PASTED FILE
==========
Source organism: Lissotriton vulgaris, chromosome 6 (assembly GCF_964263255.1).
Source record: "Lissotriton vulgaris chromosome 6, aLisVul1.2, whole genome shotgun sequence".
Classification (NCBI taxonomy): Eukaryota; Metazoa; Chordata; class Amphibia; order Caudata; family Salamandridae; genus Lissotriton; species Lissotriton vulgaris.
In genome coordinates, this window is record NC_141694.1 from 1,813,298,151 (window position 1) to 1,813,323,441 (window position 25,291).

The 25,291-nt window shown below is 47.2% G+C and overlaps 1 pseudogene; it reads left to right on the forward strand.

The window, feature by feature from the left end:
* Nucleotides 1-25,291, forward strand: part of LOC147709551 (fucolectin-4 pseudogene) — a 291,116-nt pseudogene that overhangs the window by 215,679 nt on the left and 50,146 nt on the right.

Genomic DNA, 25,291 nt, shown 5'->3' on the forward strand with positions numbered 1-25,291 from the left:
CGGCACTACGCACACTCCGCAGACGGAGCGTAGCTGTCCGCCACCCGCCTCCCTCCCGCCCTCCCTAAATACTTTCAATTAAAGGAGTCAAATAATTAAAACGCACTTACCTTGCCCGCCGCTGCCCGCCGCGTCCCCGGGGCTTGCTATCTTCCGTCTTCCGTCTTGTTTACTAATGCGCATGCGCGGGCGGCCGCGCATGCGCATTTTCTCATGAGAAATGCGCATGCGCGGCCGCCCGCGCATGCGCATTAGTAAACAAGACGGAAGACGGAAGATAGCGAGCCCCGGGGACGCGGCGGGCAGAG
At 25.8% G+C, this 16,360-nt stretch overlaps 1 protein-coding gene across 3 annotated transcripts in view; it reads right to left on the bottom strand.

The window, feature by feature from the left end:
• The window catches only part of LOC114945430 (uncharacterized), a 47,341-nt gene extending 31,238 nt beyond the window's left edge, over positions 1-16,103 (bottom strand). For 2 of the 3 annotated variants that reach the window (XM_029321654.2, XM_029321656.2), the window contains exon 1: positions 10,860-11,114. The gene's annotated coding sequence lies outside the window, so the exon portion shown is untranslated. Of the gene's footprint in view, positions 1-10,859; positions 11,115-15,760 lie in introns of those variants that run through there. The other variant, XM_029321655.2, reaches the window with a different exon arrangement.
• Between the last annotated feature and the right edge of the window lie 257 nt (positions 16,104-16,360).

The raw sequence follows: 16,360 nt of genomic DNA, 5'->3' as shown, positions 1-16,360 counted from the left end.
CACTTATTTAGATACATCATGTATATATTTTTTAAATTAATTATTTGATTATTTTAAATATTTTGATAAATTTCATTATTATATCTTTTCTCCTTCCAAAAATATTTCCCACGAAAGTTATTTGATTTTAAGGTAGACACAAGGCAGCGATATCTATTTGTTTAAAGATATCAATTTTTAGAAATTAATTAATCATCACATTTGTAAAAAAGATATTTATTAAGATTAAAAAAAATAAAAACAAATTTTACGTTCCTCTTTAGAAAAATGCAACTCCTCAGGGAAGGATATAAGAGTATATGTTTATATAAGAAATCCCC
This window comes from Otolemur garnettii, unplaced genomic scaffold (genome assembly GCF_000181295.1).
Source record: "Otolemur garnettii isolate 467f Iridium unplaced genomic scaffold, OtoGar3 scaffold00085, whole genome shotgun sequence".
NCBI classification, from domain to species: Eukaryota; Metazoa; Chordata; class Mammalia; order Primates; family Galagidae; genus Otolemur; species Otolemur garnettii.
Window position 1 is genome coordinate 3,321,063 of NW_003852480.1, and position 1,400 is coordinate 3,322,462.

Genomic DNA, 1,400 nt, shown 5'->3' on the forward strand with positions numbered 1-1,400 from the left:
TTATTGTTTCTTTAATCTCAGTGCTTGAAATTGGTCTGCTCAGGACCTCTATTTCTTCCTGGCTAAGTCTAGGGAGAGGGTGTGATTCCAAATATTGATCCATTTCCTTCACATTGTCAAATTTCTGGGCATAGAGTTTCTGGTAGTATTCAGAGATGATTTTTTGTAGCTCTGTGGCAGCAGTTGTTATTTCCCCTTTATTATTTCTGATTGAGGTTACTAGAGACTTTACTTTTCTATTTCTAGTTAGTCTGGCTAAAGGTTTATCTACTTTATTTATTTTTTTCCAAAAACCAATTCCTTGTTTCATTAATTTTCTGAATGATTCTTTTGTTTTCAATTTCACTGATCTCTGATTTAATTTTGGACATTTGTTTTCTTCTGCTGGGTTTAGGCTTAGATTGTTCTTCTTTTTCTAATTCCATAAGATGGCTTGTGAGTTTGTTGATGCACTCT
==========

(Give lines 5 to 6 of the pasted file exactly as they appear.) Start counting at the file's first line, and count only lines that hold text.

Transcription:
The 25,291-nt window shown below is 47.2% G+C and overlaps 1 pseudogene; it reads left to right on the forward strand.

The window, feature by feature from the left end: